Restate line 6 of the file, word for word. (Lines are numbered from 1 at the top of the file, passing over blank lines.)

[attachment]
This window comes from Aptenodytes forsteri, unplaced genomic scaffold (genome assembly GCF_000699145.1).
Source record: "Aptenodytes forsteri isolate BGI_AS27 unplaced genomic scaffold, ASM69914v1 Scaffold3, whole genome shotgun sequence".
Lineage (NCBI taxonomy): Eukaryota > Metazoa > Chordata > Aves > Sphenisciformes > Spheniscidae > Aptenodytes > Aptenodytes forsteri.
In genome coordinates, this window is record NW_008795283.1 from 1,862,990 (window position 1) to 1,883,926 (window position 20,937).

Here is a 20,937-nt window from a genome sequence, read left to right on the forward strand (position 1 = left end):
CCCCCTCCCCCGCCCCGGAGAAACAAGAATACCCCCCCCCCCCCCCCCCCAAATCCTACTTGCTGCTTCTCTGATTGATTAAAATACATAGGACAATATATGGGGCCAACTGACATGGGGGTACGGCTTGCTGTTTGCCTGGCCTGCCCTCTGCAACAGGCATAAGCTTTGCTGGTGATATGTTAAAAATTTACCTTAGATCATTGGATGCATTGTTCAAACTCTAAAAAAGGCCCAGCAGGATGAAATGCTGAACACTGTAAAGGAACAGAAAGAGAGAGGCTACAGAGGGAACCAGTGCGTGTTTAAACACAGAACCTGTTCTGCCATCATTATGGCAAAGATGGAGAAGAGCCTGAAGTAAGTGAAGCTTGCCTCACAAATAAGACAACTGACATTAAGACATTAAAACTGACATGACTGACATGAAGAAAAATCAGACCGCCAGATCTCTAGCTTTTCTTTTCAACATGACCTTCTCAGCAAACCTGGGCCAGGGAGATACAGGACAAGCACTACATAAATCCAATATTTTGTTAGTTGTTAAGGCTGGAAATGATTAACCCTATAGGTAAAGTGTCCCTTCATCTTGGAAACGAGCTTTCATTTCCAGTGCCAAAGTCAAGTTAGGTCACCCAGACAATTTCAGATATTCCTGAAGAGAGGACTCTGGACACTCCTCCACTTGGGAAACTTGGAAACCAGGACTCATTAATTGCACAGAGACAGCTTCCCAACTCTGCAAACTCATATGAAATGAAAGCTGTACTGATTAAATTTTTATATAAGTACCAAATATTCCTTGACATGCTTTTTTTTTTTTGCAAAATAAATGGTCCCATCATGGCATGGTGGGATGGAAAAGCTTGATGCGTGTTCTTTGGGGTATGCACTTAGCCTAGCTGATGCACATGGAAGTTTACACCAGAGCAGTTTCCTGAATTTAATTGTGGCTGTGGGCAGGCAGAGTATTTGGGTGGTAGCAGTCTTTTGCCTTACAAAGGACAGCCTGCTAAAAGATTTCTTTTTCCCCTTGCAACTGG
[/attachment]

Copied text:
CCCCCTCCCCCGCCCCGGAGAAACAAGAATACCCCCCCCCCCCCCCCCCCAAATCCTACTTGCTGCTTCTCTGATTGATTAAAATACATAGGACAATATATGGGGCCAACTGACATGGGGGTACGGCTTGCTGTTTGCCTGGCCTGCCCTCTGCAACAGGCATAAGCTTTGCTGGTGATATGTTAAAAATTTACCTTAGATCATTGGATGCATTGTTCAAACTCTAAAAAAGGCCCAGCAGGATGAAATGCTGAACACTGTAAAGGAACAGAAAGAGAGAGGCTACAGAGGGAACCAGTGCGTGTTTAAACACAGAACCTGTTCTGCCATCATTATGGCAAAGATGGAGAAGAGCCTGAAGTAAGTGAAGCTTGCCTCACAAATAAGACAACTGACATTAAGACATTAAAACTGACATGACTGACATGAAGAAAAATCAGACCGCCAGATCTCTAGCTTTTCTTTTCAACATGACCTTCTCAGCAAACCTGGGCCAGGGAGATACAGGACAAGCACTACATAAATCCAATATTTTGTTAGTTGTTAAGGCTGGAAATGATTAACCCTATAGGTAAAGTGTCCCTTCATCTTGGAAACGAGCTTTCATTTCCAGTGCCAAAGTCAAGTTAGGTCACCCAGACAATTTCAGATATTCCTGAAGAGAGGACTCTGGACACTCCTCCACTTGGGAAACTTGGAAACCAGGACTCATTAATTGCACAGAGACAGCTTCCCAACTCTGCAAACTCATATGAAATGAAAGCTGTACTGATTAAATTTTTATATAAGTACCAAATATTCCTTGACATGCTTTTTTTTTTTTGCAAAATAAATGGTCCCATCATGGCATGGTGGGATGGAAAAGCTTGATGCGTGTTCTTTGGGGTATGCACTTAGCCTAGCTGATGCACATGGAAGTTTACACCAGAGCAGTTTCCTGAATTTAATTGTGGCTGTGGGCAGGCAGAGTATTTGGGTGGTAGCAGTCTTTTGCCTTACAAAGGACAGCCTGCTAAAAGATTTCTTTTTCCCCTTGCAACTGG